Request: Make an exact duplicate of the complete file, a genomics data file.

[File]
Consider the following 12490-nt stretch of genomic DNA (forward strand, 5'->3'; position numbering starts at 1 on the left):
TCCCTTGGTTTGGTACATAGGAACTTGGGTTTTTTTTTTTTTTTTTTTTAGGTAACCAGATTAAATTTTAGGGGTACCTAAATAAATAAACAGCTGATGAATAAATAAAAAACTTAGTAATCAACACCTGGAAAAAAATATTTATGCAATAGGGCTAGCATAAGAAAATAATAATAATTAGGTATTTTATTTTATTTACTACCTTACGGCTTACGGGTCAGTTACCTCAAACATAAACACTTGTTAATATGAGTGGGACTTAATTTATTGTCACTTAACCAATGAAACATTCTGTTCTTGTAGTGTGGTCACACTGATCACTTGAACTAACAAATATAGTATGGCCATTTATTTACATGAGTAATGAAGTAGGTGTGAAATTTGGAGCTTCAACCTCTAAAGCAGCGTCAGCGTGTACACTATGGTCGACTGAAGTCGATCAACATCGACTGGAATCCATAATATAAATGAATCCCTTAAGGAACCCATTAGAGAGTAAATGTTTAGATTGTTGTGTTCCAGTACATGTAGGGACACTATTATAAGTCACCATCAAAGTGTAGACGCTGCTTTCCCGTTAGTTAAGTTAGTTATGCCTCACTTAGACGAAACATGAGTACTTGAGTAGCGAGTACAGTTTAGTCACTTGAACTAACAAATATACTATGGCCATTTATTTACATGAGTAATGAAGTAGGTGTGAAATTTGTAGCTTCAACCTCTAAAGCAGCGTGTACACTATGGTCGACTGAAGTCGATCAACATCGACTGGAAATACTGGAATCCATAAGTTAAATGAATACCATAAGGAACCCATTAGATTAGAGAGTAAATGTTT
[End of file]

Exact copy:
Consider the following 12490-nt stretch of genomic DNA (forward strand, 5'->3'; position numbering starts at 1 on the left):
TCCCTTGGTTTGGTACATAGGAACTTGGGTTTTTTTTTTTTTTTTTTTTAGGTAACCAGATTAAATTTTAGGGGTACCTAAATAAATAAACAGCTGATGAATAAATAAAAAACTTAGTAATCAACACCTGGAAAAAAATATTTATGCAATAGGGCTAGCATAAGAAAATAATAATAATTAGGTATTTTATTTTATTTACTACCTTACGGCTTACGGGTCAGTTACCTCAAACATAAACACTTGTTAATATGAGTGGGACTTAATTTATTGTCACTTAACCAATGAAACATTCTGTTCTTGTAGTGTGGTCACACTGATCACTTGAACTAACAAATATAGTATGGCCATTTATTTACATGAGTAATGAAGTAGGTGTGAAATTTGGAGCTTCAACCTCTAAAGCAGCGTCAGCGTGTACACTATGGTCGACTGAAGTCGATCAACATCGACTGGAATCCATAATATAAATGAATCCCTTAAGGAACCCATTAGAGAGTAAATGTTTAGATTGTTGTGTTCCAGTACATGTAGGGACACTATTATAAGTCACCATCAAAGTGTAGACGCTGCTTTCCCGTTAGTTAAGTTAGTTATGCCTCACTTAGACGAAACATGAGTACTTGAGTAGCGAGTACAGTTTAGTCACTTGAACTAACAAATATACTATGGCCATTTATTTACATGAGTAATGAAGTAGGTGTGAAATTTGTAGCTTCAACCTCTAAAGCAGCGTGTACACTATGGTCGACTGAAGTCGATCAACATCGACTGGAAATACTGGAATCCATAAGTTAAATGAATACCATAAGGAACCCATTAGATTAGAGAGTAAATGTTT